Giving me gyp
What's the meaning of the phrase 'Giving me gyp'?
Someone might complain of some ailment 'giving them gyp' if it were causing them nagging ongoing pain.
Gyp is sometimes spelled jip. 'Gyp pain' or 'jip pain' might be caused by an uncomfortable but not serious ailment, usually described as 'a bit of gyp/jip'. It might also be severe and ongoing, as in 'that hip replacement is giving me gyp/jip'.
What's the origin of the phrase 'Giving me gyp'?
As well as the two spellings, the word gyp has two meanings. One is the 'pain' meaning given above, as used in the 'giving me gyp/jip'.
The second is 'to swindle or defraud'. This meaning of gyp originated in the USA in the late 1800s. It was probably derived from Gypsy or Egyptian as a racial slur.
To confuse matters more 'gyp' is also used in the USA as the name for a female dog, and that usage certainly does derive from Gypsy.
We are concerned here with the 'pain' meaning of gyp or jip, which is pretty much limited to the UK.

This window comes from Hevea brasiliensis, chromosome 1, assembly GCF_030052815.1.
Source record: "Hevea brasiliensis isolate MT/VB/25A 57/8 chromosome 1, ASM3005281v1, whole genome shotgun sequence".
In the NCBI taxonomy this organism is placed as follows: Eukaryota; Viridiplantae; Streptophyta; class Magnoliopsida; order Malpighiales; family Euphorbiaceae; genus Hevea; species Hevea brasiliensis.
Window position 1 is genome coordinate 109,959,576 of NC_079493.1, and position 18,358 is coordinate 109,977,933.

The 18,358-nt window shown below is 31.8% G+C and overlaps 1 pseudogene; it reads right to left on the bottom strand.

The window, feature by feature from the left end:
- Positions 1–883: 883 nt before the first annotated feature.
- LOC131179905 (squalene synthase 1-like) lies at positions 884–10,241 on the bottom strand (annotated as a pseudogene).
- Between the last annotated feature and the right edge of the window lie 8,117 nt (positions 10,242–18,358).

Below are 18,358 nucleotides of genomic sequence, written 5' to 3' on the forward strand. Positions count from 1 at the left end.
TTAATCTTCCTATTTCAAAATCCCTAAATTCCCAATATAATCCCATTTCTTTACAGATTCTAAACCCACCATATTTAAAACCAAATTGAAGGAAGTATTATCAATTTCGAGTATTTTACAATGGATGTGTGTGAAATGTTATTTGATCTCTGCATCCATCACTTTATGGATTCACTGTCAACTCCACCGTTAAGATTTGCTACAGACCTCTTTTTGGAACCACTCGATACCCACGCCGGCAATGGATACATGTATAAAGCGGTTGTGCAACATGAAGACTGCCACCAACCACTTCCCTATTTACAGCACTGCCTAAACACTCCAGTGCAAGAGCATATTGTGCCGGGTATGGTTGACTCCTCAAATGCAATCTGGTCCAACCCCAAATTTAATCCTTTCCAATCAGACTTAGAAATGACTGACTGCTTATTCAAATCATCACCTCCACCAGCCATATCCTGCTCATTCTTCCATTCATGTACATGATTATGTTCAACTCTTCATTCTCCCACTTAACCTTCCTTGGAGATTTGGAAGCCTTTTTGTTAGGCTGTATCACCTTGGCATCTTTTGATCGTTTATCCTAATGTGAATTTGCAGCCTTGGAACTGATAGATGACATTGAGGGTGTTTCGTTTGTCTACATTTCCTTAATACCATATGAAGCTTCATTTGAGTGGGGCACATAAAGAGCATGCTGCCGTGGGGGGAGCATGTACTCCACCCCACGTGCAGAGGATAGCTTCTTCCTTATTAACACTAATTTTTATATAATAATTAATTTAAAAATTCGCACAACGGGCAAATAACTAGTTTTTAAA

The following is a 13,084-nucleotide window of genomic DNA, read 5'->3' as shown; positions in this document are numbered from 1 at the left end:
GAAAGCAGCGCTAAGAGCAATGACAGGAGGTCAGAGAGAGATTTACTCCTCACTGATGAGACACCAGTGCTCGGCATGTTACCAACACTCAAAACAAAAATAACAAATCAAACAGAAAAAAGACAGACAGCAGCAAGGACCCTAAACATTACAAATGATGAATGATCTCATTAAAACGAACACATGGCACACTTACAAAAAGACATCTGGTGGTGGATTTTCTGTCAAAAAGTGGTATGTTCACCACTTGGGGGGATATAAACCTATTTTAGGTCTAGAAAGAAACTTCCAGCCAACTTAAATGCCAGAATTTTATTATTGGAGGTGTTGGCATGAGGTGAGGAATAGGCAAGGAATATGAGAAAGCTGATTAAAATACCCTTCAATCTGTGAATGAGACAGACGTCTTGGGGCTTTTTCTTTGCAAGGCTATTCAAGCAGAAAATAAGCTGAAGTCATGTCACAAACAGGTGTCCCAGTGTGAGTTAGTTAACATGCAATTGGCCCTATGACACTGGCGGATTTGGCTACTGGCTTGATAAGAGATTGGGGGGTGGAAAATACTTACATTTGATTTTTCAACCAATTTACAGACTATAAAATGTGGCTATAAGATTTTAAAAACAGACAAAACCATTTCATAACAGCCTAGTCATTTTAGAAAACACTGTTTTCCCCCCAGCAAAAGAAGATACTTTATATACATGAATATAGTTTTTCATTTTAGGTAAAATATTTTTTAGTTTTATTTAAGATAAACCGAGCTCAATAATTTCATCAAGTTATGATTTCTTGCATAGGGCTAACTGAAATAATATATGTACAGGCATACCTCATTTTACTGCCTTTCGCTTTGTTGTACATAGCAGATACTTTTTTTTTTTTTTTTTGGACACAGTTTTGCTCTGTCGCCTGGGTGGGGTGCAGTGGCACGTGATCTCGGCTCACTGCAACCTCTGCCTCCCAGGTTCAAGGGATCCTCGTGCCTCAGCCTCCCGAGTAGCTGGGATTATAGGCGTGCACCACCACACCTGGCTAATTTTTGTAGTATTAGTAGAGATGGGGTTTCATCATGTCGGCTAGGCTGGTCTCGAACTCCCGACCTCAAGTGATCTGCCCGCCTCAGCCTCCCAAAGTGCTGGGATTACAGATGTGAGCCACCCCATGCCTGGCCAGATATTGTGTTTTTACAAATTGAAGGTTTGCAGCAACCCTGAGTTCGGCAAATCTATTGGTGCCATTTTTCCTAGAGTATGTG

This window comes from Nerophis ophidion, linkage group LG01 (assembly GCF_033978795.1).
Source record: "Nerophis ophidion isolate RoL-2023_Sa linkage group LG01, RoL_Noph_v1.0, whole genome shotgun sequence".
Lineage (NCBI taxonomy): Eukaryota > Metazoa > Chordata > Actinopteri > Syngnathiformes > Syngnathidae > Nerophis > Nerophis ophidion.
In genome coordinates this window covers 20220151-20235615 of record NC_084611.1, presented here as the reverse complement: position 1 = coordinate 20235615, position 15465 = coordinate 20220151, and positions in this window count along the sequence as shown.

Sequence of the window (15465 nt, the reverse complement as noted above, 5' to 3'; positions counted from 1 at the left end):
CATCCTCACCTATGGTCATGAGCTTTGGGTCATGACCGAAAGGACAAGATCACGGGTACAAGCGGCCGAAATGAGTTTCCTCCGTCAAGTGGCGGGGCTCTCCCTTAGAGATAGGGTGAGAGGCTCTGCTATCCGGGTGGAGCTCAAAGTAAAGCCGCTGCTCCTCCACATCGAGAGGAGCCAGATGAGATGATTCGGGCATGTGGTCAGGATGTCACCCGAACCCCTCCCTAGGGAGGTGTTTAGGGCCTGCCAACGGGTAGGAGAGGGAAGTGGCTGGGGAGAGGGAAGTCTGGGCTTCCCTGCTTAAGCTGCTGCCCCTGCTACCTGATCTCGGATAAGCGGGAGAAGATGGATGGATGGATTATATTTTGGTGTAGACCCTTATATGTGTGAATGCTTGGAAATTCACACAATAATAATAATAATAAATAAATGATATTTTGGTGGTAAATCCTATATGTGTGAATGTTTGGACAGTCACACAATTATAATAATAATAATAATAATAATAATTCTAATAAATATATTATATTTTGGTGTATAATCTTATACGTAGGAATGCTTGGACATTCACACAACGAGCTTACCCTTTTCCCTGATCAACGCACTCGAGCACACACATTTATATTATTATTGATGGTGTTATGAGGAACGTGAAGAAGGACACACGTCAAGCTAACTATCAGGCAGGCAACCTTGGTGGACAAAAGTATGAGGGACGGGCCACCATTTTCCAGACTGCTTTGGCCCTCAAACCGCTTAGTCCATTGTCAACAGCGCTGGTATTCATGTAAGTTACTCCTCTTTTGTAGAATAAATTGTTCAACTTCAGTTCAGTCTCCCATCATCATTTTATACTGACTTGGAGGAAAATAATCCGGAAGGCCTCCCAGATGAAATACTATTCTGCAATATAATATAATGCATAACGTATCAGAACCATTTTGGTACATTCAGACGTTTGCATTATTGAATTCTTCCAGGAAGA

The expression 'it's giving me gyp' first began to be used in the UK in the 1950s. Here's an early use from the London newspaper The Sketch, June 1954:
My sciatica has been giving me gyp.
It seems likely that this 'gyp' or 'jip' pain meaning was formed out of an earlier phrase - 'gyppy tummy'.
'Gyppy' or 'Gippy' began being used by the British in the 1890s when Lord Kitchener's forces were occupying Egypt, as a derogatory slang term for a local Egyptian, .
Later, when UK forces returned to Egypt in WWII, 'gippy tummy' was coined. This was the Egyptian variant of the many phrases for chronic diarrhoea suffered by travellers to hot countries. These include Delhi belly, the Rangoon runs, the Aztec two-step and so on.
The earliest use I can find of this in print is actually from an American newspaper, although it refers to an Englishwoman who was travelling in Egypt. It's from the Texas newspaper The Paris News, July 1939:
Coleman's wife was unfortunate to contract "Gippy tummy," as dysentery is called in Egypt.
So, the pain that is known as 'gyp' or 'jip' began its linguistic life in Egypt, probably doubled-up over a lavatory.